Approximately 73% of college and university SQGs that generated laboratory hazardous waste in 2001 are four-year colleges and universities. These four-year schools generated about 285 tons of laboratory hazardous wastes which represents approximately 14% of the all hazardous waste generated by college and university SQGs. Four-year SQGs generated the majority of laboratory hazardous waste for all college and university SQGs reporting (∼ 85%). Lab packs are the largest contributor to the quantity of laboratory hazardous waste generated and represents ∼ 73 tons of waste generated by approximately 79 SQGs. Spent solvents is the second largest type of hazardous waste generated (∼ 51.7 tons generated by ∼ 91 SQGs), followed by ignitable, corrosive, and/or reactive characteristic hazardous wastes with an approximate 44.2 tons of laboratory hazardous waste generated by an estimated 92 four-year college and university SQGs.

College and university LQGs with art programs have a modest impact on laboratory hazardous waste generation. In 2001, an estimated 239 of 333 college and university LQGs reported having an art program. These schools generated an estimated total of 7,167 tons of hazardous wastes (or 21% of the total hazardous waste generated by college and university LQGs). College and university SQGs with art programs account for approximately 19% of the total hazardous waste generated by SQGs. Notably, SQGs with art programs account for the majority of hazardous waste generated by college and university SQGs (approximately 62% of the 953 tons of hazardous waste generated).

2. Summary of Current RCRA Generator Regulations

Colleges and universities that generate hazardous waste are subject to the RCRA generator regulations at 40 CFR part 262. Colleges and universities generate hazardous waste at many locations and facilities throughout their campuses, including laboratories, but also including operations and maintenance facilities, construction and renovation activities, vehicle maintenance facilities, and photo processing facilities. The institution(s generator status depends on the total amount of hazardous waste generated at the entire site in a calendar month. Many colleges and universities are LQGs of hazardous waste, generating (1000 kg/month; or 1 kg of acute hazardous waste/month. LQGs may comply with the regulations in 40 CFR 262.34(a) when accumulating hazardous waste on-site. Hazardous wastes generated by LQGs also may be accumulated on-site without interim status or a permit for 90 days or less provided the hazardous waste is accumulated in certain types of units. Many other colleges and universities are SQGs, generating 100 kg/month but 1000 kg/month of hazardous waste. SQGs may comply with 40 CFR 262.34(d) for the accumulation of hazardous waste on-site. However, hazardous wastes generated by SQGs may be accumulated on-site without interim status or a permit for 180 days or less provided the hazardous waste is accumulated in certain types of units. In addition, if the hazardous waste needs to travel more than 200 miles, it can be stored on-site without interim status or a permit for up to 270 days, provided the SQG complies with 262.34(d).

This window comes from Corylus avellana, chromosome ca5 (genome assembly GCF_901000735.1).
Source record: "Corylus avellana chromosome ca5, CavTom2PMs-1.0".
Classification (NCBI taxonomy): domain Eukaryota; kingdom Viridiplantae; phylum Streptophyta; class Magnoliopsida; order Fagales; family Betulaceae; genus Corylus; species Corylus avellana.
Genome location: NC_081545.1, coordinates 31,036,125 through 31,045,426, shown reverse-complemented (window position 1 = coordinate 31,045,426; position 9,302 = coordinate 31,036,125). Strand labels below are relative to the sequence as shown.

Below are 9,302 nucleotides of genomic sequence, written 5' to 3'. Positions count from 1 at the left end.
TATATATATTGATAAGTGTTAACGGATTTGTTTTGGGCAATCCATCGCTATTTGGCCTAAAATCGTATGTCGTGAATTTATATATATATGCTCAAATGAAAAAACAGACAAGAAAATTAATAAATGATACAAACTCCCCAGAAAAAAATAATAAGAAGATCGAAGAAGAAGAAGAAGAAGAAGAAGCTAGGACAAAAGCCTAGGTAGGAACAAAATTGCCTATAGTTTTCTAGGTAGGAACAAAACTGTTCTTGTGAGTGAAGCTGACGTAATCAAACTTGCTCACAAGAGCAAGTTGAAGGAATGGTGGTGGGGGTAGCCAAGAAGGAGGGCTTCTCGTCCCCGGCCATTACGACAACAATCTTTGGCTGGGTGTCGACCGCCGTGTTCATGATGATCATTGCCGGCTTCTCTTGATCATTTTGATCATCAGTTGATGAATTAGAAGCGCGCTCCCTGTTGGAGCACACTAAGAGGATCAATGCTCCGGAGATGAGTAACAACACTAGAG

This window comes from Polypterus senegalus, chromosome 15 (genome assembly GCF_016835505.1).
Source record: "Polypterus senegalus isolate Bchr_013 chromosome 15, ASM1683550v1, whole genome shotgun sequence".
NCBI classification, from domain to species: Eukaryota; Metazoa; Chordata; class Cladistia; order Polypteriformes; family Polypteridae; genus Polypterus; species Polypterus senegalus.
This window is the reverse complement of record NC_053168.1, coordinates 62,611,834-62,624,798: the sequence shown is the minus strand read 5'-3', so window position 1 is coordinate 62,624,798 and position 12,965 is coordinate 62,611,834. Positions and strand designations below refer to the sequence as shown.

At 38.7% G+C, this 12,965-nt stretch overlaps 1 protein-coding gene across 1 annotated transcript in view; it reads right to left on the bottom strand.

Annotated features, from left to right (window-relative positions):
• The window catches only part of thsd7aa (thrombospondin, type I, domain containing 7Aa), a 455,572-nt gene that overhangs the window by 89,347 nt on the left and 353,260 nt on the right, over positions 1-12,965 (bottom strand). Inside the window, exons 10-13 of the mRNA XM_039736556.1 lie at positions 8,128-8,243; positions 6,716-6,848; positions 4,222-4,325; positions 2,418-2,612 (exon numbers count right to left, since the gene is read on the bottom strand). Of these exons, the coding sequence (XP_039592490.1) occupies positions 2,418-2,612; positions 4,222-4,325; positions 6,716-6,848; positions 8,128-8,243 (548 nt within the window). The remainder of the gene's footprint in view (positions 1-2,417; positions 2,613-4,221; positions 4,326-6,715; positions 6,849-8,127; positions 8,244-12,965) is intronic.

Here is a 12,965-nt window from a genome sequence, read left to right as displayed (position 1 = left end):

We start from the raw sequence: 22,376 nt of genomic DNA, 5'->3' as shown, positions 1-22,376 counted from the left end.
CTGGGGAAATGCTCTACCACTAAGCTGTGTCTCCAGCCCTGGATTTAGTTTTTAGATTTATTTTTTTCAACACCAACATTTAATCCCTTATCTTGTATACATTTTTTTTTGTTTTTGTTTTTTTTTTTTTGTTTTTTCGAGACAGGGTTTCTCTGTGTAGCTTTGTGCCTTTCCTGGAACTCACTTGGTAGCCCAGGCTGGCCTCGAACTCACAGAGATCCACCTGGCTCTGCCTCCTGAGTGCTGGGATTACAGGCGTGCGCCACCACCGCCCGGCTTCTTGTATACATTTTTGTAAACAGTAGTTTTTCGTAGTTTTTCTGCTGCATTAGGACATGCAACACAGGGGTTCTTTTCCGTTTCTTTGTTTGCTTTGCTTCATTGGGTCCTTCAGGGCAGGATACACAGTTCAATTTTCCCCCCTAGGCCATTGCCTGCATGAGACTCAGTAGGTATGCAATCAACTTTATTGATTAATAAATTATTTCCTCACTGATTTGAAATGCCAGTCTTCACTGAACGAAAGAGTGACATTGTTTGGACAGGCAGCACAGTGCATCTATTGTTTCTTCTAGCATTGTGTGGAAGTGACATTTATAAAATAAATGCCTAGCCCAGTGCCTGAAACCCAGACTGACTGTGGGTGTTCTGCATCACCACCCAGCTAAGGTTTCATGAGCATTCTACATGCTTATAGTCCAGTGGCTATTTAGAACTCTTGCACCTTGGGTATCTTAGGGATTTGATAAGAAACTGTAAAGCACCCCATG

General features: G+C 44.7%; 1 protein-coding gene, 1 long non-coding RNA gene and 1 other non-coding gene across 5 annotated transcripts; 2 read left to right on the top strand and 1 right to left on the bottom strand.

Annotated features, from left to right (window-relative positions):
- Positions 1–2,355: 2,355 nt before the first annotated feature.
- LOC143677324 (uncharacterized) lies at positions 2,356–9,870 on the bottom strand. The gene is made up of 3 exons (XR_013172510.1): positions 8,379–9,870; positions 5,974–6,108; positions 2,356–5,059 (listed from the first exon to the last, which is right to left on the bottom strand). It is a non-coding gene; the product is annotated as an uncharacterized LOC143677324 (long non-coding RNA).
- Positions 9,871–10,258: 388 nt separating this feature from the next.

Additionally some colleges and universities are conditionally exempt small quantity generators (CESQGs ), generating 100 kg/month of hazardous waste, or 1 kg of acutely hazardous waste/month. While CESQGs are not subject to the requirement to obtain an EPA ID number, comply with accumulation and storage requirements, manifest their wastes, or meet recordkeeping and reporting requirements, they are subject to limited generator waste management standards. CESQGs also may be subject to Department of Transportation requirements. Specifically, CESQGs must identify their hazardous waste, comply with storage limit requirements (no more than 1000 kg of hazardous waste stored in any one calendar month), and ensure hazardous waste treatment or disposal occurs at a facility that is on-site or off-site and is one of the following:

• Permitted hazardous waste TSDF.

• Interim status hazardous waste TSDF.

• Facility authorized to manage hazardous waste by a state with an approved hazardous waste program.

• Licensed, registered, or permitted by the state to manage municipal solid waste.

• Licensed, registered, or permitted by the state to manage non-municipal non-hazardous solid waste.

• Facility that beneficially uses, reuses, recycles or reclaims its waste; or treats its waste prior to beneficial use, reuse, recycling, or reclamation, or

• Universal waste facility.

(See 40 CFR 261.5(f)(3) or 261.5(g)(3).)